Scots prepare for EU referendum

#CriticalThinking

Picture of Fiona Hyslop
Fiona Hyslop

It is less than 18 months since Scotland’s independence referendum energised the country, prompting a record 85% turnout as our people engaged with politics on a level never previously seen. With the ink scarcely dry on those ballot papers, the people of Scotland are preparing once more to head for the polling booths to consider another question of serious consequence for Scotland: should the UK remain a member of the European Union?

The Scottish Government firmly believes in the EU, and that Scotland benefits enormously from being part of it. We have been and will continue to make the case for the many benefits EU membership brings to our communities, our businesses and our standing in the world. We will outline at every opportunity why continuing to be part of the EU is in Scotland’s, and the UK’s, best interests.

Our determination to remain in the EU does not only result from self-interest – it also recognises the importance of solidarity and the value of common action

EU membership places Scotland’s businesses within the world’s largest trading area of 20 million businesses and 500 million potential customers. Membership of the Single Market underpins cross-border co-operation between businesses, a factor proven to be crucial to successful innovation. So it is no wonder that the EU is a vital export market for Scottish companies – accounting for almost half of Scotland’s international exports in 2013 – worth £12.9bn each year, and supporting employment for more than 300,000 people.

Being in the EU means our citizens can move freely around the continent in pursuit of work, education and family. It means, too, that Europeans from other member states can join the 153,000 EU nationals who have already chosen to make Scotland their home and are making vibrant contributions to our society and economy. The employment and equality protections of Social Europe are also highly valued in Scotland.

But our determination to remain in the EU does not only result from self-interest – it also recognises the importance of solidarity and the value of common action. If the Scotland, and indeed the whole UK, is to play a meaningful role in tackling the major challenges of our time, we must remain in the EU. We want to stand shoulder-to-shoulder with our partners across the EU to address the big issues facing all of us like the impact of youth unemployment, climate change, energy security and urgent global crises like the humanitarian disaster currently bringing hundreds of thousands of refugees to our shores.

Through solidarity, support and collaboration, we can achieve far more than individual states ever could acting alone. This emphasis on solidarity is clear in Scotland’s approach to economic reform, which aims to tackle the legacies of the recession and strengthen our economy in line with the recommendations of the OECD, the IMF and the European Commission. The two key challenges of increasing competitiveness and addressing inequalities are profoundly connected, and both are strongly anchored within our economic strategy.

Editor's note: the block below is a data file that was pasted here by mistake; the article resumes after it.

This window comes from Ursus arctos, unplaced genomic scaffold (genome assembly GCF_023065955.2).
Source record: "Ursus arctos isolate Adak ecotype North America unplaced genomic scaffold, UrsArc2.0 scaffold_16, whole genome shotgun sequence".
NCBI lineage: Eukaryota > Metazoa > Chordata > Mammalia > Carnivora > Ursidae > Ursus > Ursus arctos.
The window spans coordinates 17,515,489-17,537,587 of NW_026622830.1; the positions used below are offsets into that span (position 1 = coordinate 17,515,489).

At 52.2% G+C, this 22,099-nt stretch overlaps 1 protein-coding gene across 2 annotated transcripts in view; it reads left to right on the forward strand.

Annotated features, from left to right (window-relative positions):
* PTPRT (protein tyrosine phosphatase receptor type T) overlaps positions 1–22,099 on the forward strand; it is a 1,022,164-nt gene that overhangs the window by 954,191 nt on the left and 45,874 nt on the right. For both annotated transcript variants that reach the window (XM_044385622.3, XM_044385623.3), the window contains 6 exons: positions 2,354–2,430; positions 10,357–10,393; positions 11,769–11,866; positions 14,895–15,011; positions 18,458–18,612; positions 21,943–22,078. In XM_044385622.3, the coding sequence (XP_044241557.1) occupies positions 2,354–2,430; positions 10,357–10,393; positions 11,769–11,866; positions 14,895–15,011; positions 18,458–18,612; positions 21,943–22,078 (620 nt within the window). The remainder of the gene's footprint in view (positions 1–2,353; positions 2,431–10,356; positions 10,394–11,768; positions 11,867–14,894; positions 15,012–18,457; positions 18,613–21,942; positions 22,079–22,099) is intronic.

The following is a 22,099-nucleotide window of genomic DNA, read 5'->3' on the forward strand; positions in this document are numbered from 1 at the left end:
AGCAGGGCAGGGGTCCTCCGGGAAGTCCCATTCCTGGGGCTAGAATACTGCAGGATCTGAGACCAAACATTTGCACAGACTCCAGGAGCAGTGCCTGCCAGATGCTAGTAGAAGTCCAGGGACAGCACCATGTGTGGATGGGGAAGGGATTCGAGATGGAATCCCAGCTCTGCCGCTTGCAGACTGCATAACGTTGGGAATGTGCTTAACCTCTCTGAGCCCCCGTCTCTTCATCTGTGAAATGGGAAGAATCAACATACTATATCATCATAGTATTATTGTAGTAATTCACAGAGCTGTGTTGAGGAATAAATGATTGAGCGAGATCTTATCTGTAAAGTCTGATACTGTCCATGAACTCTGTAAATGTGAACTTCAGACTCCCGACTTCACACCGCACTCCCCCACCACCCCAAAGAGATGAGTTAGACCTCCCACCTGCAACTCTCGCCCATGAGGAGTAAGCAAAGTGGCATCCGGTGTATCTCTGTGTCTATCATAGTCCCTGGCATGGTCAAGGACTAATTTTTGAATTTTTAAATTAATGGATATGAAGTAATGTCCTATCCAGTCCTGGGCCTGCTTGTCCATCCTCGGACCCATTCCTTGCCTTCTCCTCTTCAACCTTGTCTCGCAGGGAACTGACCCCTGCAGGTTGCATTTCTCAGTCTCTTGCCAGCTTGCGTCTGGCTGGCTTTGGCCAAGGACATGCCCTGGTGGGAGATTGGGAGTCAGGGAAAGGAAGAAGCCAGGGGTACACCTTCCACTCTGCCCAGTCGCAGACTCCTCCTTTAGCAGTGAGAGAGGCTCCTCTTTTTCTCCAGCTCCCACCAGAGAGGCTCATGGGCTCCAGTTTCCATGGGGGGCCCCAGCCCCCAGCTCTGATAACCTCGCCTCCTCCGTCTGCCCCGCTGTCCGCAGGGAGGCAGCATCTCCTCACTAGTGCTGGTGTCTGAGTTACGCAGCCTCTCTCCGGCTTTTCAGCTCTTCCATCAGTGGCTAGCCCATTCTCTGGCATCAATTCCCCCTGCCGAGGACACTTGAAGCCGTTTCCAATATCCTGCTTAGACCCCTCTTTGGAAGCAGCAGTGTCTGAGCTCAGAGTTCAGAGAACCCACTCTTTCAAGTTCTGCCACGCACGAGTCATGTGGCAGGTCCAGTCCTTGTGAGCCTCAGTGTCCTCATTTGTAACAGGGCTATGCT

The Scottish Government is also playing a full role in supporting EU and UN efforts to secure an ambitious global climate treaty. Scotland’s interests will feature as part of the UK delegation in the crucial talks in Paris in December, during which we will continue to push for a legally-binding international agreement. This is vital if we are to limit global warming to less than 2ºC and strengthen the EU’s low-carbon economy.

Scotland’s interests will feature as part of the UK delegation in the crucial talks in Paris in December

On the ongoing refugee crisis, we have repeatedly urged the UK to opt into the EU-wide scheme to relocate 120,000 refugees who have already arrived in the EU. The UK has a moral obligation to play its part in this scheme and Scotland will continue to push for Prime Minister David Cameron to reconsider his position. In turn, we stand ready to welcome our fair share of refugees to Scotland.

Before the UK holds its referendum on EU membership, Cameron has committed to renegotiate the terms of our membership. But he has so far avoided sharing his plans or making clear what he actually wants, but any intention to restrict the advantages of EU freedom of movement would be problematic for Scotland.

Right now, the UK sits at the top table in Brussels, with the opportunity to shape EU policy and make a positive contribution to the European project. That opportunity is best seized through initiatives to benefit all in the EU, not by pursuing an exceptionalist agenda. The Scottish Government is therefore determined to secure a vote that keeps the UK in the EU, and protect the benefits we in Scotland and the UK all derive from our place in Europe.

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